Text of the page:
Homocysteine exacerbates β-amyloid pathology, tau pathology, and cognitive deficit in a mouse model of Alzheimer disease with plaques and tangles

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High level of homocysteine (Hcy) is a recognized risk factor for developing Alzheimer disease (AD). However, the mechanisms involved are unknown. Previously, it was shown that high Hcy increases brain β-amyloid (Aβ) levels in amyloid precursor protein transgenic mice, but no data are available on the effect that it may have on the other main pathologic features of AD such as tau.


3xTg mice with diet-induced high Hcy were compared with mice having normal Hcy. Neuronal cells were incubated with and without Hcy.


Diet-induced high Hcy resulted in an exacerbation of the entire AD-like phenotype of the 3xTg mice. In particular, we found that compared with controls, mice with high Hcy developed significant memory and learning deficits, and had elevated Aβ levels and deposition, which was mediated by an activation of the γ-secretase pathway. In addition, the same mice had a significant increase in the insoluble fraction of tau and its phosphorylation at specific epitopes, which was mediated by the cdk5 pathway. In vitro studies confirmed these observations and provided evidence that the effects of Hcy on Aβ and tau are independent from each other.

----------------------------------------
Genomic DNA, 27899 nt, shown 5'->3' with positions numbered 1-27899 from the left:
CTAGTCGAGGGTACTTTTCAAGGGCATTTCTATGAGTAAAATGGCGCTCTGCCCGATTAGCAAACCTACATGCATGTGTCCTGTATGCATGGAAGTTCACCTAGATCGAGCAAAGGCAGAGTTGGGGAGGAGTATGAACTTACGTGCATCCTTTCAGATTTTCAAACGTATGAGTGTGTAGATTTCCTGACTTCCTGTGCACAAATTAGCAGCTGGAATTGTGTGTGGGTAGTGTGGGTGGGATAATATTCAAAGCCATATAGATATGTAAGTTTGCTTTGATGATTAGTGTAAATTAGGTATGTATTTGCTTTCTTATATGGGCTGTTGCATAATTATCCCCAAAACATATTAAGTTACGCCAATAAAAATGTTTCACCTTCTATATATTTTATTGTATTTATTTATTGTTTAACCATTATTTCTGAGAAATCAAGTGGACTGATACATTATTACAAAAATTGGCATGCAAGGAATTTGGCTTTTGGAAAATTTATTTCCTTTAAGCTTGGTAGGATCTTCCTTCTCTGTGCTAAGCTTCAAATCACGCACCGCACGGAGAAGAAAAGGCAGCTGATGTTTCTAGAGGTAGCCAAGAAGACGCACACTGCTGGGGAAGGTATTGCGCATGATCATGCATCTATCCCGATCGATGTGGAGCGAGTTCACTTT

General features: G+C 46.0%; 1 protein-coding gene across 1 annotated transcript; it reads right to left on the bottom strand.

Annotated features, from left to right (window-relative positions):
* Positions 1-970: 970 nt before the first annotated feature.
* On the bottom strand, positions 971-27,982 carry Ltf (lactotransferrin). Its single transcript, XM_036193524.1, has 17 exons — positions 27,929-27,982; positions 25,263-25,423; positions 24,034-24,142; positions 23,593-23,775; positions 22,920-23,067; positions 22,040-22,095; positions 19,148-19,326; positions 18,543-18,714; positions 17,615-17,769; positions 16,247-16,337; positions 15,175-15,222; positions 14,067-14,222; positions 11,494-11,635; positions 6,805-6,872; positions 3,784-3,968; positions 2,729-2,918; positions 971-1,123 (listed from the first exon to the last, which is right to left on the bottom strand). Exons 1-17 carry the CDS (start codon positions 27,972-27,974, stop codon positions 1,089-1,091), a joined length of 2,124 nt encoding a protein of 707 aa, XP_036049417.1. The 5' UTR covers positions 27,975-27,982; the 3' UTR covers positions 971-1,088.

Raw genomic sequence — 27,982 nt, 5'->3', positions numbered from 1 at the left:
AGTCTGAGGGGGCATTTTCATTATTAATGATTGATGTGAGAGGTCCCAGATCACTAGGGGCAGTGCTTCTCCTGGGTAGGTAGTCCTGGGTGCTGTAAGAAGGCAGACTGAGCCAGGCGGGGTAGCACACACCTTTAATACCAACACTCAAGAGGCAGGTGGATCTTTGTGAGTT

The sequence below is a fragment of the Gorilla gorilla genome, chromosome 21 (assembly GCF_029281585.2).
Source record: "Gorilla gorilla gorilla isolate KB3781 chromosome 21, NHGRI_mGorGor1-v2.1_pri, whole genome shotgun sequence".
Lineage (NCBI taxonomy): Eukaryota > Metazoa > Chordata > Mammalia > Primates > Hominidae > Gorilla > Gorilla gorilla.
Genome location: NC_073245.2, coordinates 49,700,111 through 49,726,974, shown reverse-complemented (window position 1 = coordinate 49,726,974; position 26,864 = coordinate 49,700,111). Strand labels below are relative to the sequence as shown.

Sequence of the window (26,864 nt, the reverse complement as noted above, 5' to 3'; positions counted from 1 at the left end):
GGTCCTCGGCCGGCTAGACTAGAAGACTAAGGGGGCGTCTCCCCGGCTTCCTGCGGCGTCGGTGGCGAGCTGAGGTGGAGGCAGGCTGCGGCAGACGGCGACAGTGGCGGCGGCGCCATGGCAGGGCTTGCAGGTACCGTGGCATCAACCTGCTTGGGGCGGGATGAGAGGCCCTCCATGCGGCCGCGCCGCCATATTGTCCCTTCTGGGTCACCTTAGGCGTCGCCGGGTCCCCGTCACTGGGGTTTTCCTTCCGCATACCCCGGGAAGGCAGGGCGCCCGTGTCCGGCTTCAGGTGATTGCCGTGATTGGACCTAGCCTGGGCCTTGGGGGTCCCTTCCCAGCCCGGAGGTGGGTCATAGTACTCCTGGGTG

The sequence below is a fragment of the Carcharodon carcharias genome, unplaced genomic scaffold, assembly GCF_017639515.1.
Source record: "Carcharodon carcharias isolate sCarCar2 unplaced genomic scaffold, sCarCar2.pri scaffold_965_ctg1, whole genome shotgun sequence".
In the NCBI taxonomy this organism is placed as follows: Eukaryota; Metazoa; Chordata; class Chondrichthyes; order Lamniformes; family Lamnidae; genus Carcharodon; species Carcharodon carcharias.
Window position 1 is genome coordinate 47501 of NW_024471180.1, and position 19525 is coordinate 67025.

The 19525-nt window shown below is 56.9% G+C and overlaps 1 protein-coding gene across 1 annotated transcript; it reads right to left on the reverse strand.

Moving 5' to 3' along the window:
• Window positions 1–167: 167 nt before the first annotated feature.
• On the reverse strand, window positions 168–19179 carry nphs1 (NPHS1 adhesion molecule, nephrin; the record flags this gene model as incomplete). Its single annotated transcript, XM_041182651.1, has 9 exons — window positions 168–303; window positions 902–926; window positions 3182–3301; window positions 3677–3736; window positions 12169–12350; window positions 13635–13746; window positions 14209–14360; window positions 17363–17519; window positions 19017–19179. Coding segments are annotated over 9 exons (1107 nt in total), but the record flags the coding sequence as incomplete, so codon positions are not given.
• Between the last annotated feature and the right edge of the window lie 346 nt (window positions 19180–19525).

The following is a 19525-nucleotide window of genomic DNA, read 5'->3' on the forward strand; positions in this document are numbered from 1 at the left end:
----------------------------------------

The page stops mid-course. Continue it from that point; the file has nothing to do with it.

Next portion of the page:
Taken together, our findings demonstrate that a dietary condition that leads to an elevation of Hcy levels results in an exacerbation of all 3 major pathological features of the AD phenotype: memory deficits, and Aβ and tau neuropathology. They support the concept that this dietary lifestyle can act as a risk factor and actively contribute to the development of the disease. Ann Neurol 2014;75:851–863

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